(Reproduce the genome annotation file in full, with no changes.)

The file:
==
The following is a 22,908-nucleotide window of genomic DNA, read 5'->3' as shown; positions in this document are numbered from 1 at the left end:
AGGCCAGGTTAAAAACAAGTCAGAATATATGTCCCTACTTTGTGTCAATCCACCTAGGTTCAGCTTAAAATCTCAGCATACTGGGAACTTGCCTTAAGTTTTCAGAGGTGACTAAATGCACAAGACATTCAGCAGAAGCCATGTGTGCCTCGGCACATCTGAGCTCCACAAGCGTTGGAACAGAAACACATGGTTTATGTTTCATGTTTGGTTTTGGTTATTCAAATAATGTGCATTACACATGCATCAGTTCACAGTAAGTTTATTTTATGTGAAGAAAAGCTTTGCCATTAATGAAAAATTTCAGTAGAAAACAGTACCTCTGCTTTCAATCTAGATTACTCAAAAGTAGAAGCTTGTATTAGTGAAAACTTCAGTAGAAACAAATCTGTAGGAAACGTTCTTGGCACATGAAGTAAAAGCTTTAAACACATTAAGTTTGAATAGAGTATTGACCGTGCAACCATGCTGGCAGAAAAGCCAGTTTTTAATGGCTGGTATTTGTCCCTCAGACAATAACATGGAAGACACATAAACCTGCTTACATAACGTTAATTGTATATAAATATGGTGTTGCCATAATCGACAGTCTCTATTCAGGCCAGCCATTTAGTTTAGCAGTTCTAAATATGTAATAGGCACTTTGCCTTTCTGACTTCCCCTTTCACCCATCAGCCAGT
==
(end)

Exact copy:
The following is a 22,908-nucleotide window of genomic DNA, read 5'->3' as shown; positions in this document are numbered from 1 at the left end:
AGGCCAGGTTAAAAACAAGTCAGAATATATGTCCCTACTTTGTGTCAATCCACCTAGGTTCAGCTTAAAATCTCAGCATACTGGGAACTTGCCTTAAGTTTTCAGAGGTGACTAAATGCACAAGACATTCAGCAGAAGCCATGTGTGCCTCGGCACATCTGAGCTCCACAAGCGTTGGAACAGAAACACATGGTTTATGTTTCATGTTTGGTTTTGGTTATTCAAATAATGTGCATTACACATGCATCAGTTCACAGTAAGTTTATTTTATGTGAAGAAAAGCTTTGCCATTAATGAAAAATTTCAGTAGAAAACAGTACCTCTGCTTTCAATCTAGATTACTCAAAAGTAGAAGCTTGTATTAGTGAAAACTTCAGTAGAAACAAATCTGTAGGAAACGTTCTTGGCACATGAAGTAAAAGCTTTAAACACATTAAGTTTGAATAGAGTATTGACCGTGCAACCATGCTGGCAGAAAAGCCAGTTTTTAATGGCTGGTATTTGTCCCTCAGACAATAACATGGAAGACACATAAACCTGCTTACATAACGTTAATTGTATATAAATATGGTGTTGCCATAATCGACAGTCTCTATTCAGGCCAGCCATTTAGTTTAGCAGTTCTAAATATGTAATAGGCACTTTGCCTTTCTGACTTCCCCTTTCACCCATCAGCCAGT